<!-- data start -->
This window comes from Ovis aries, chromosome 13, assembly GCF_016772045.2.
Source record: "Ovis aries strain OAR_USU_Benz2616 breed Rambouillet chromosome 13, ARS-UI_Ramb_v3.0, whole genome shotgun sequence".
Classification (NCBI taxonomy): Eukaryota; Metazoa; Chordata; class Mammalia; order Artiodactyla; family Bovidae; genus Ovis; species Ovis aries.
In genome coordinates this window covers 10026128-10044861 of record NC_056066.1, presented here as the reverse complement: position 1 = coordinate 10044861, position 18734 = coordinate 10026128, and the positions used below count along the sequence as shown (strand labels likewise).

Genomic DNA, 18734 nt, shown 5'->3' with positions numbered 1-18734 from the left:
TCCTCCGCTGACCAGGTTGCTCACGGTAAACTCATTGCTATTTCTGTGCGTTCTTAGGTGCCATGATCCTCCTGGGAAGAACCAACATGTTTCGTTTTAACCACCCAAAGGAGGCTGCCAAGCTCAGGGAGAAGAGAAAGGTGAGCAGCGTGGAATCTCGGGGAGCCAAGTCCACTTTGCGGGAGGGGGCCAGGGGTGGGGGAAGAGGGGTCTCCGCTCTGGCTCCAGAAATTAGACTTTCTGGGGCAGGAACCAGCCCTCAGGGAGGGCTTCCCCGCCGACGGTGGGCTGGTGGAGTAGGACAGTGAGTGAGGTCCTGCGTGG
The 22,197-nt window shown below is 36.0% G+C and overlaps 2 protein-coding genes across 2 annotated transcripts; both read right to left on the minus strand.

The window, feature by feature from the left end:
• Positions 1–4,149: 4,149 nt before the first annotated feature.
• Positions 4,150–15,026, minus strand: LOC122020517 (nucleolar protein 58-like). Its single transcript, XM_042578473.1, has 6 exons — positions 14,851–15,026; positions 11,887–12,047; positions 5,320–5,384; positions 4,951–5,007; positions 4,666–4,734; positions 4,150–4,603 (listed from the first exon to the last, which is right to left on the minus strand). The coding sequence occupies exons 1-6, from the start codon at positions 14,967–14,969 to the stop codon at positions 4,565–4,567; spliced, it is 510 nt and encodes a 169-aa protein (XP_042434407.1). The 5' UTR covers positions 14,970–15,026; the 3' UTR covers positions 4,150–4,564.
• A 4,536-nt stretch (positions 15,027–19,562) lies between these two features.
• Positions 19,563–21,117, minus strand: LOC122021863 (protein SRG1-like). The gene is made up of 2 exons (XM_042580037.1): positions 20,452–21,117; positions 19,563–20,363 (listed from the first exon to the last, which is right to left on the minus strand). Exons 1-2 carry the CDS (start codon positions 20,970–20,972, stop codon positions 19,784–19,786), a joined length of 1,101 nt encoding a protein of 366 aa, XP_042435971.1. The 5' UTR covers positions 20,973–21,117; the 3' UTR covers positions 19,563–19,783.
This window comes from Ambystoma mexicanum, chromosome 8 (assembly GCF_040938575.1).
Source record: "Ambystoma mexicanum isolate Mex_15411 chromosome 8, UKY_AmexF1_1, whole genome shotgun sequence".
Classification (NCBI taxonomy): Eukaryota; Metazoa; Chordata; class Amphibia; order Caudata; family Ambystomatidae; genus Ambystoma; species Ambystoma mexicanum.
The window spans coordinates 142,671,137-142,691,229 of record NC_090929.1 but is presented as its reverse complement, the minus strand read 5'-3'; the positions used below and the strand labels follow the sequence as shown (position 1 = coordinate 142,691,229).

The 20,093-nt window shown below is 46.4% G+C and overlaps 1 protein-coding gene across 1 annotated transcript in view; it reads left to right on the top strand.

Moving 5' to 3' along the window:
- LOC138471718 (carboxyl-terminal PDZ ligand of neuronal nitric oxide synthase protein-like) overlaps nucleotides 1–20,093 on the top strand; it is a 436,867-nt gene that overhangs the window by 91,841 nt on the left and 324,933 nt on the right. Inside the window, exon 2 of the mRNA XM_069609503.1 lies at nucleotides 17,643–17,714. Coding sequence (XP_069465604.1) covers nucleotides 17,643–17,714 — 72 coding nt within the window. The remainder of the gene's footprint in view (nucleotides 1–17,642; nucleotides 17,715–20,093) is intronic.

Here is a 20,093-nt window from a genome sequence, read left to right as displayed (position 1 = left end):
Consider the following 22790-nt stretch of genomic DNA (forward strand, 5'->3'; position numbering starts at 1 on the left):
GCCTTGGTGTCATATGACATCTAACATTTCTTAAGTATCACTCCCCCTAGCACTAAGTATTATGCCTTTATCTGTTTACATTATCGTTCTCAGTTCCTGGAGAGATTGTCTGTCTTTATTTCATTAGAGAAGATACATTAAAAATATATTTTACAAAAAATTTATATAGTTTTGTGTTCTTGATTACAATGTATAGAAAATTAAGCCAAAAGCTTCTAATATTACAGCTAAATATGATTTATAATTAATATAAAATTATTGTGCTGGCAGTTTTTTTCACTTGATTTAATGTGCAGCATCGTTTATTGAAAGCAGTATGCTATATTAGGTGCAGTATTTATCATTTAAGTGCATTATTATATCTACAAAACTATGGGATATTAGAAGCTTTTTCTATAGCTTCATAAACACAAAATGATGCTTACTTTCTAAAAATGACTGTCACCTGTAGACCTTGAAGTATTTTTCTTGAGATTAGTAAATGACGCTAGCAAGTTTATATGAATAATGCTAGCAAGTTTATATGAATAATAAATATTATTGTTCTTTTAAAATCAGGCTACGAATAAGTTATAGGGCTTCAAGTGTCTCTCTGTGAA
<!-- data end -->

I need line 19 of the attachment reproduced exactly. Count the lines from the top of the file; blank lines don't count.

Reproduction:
- LOC138471718 (carboxyl-terminal PDZ ligand of neuronal nitric oxide synthase protein-like) overlaps nucleotides 1–20,093 on the top strand; it is a 436,867-nt gene that overhangs the window by 91,841 nt on the left and 324,933 nt on the right. Inside the window, exon 2 of the mRNA XM_069609503.1 lies at nucleotides 17,643–17,714. Coding sequence (XP_069465604.1) covers nucleotides 17,643–17,714 — 72 coding nt within the window. The remainder of the gene's footprint in view (nucleotides 1–17,642; nucleotides 17,715–20,093) is intronic.